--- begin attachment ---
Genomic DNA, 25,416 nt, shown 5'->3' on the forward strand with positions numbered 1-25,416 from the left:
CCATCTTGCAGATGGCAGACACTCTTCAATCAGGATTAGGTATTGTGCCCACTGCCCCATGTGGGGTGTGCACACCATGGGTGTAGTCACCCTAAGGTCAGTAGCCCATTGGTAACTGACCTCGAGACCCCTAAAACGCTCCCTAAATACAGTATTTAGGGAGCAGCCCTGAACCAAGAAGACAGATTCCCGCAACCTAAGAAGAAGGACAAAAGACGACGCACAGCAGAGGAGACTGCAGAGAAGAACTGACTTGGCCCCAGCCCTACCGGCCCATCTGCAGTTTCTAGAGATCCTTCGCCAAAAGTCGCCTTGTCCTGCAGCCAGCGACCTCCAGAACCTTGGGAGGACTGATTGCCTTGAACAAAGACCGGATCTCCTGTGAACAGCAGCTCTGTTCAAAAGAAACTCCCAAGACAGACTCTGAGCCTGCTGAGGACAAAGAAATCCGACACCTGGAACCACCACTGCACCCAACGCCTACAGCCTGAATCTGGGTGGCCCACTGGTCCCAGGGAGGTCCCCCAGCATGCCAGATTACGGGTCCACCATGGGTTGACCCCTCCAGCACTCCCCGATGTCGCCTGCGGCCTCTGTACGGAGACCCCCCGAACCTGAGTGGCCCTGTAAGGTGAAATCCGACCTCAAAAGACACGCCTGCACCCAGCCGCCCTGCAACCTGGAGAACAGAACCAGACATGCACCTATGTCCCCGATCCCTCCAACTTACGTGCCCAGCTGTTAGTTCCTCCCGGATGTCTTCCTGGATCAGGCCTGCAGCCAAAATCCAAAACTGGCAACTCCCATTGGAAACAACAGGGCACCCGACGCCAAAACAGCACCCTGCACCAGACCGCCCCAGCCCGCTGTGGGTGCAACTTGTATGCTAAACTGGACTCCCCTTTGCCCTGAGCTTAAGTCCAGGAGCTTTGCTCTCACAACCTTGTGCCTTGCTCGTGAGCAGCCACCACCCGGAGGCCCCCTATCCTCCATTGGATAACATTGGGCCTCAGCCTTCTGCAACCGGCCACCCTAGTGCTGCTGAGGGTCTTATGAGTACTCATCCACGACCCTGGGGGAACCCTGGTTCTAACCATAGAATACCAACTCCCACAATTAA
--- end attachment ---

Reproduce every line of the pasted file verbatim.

Genomic DNA, 25,416 nt, shown 5'->3' on the forward strand with positions numbered 1-25,416 from the left:
CCATCTTGCAGATGGCAGACACTCTTCAATCAGGATTAGGTATTGTGCCCACTGCCCCATGTGGGGTGTGCACACCATGGGTGTAGTCACCCTAAGGTCAGTAGCCCATTGGTAACTGACCTCGAGACCCCTAAAACGCTCCCTAAATACAGTATTTAGGGAGCAGCCCTGAACCAAGAAGACAGATTCCCGCAACCTAAGAAGAAGGACAAAAGACGACGCACAGCAGAGGAGACTGCAGAGAAGAACTGACTTGGCCCCAGCCCTACCGGCCCATCTGCAGTTTCTAGAGATCCTTCGCCAAAAGTCGCCTTGTCCTGCAGCCAGCGACCTCCAGAACCTTGGGAGGACTGATTGCCTTGAACAAAGACCGGATCTCCTGTGAACAGCAGCTCTGTTCAAAAGAAACTCCCAAGACAGACTCTGAGCCTGCTGAGGACAAAGAAATCCGACACCTGGAACCACCACTGCACCCAACGCCTACAGCCTGAATCTGGGTGGCCCACTGGTCCCAGGGAGGTCCCCCAGCATGCCAGATTACGGGTCCACCATGGGTTGACCCCTCCAGCACTCCCCGATGTCGCCTGCGGCCTCTGTACGGAGACCCCCCGAACCTGAGTGGCCCTGTAAGGTGAAATCCGACCTCAAAAGACACGCCTGCACCCAGCCGCCCTGCAACCTGGAGAACAGAACCAGACATGCACCTATGTCCCCGATCCCTCCAACTTACGTGCCCAGCTGTTAGTTCCTCCCGGATGTCTTCCTGGATCAGGCCTGCAGCCAAAATCCAAAACTGGCAACTCCCATTGGAAACAACAGGGCACCCGACGCCAAAACAGCACCCTGCACCAGACCGCCCCAGCCCGCTGTGGGTGCAACTTGTATGCTAAACTGGACTCCCCTTTGCCCTGAGCTTAAGTCCAGGAGCTTTGCTCTCACAACCTTGTGCCTTGCTCGTGAGCAGCCACCACCCGGAGGCCCCCTATCCTCCATTGGATAACATTGGGCCTCAGCCTTCTGCAACCGGCCACCCTAGTGCTGCTGAGGGTCTTATGAGTACTCATCCACGACCCTGGGGGAACCCTGGTTCTAACCATAGAATACCAACTCCCACAATTAA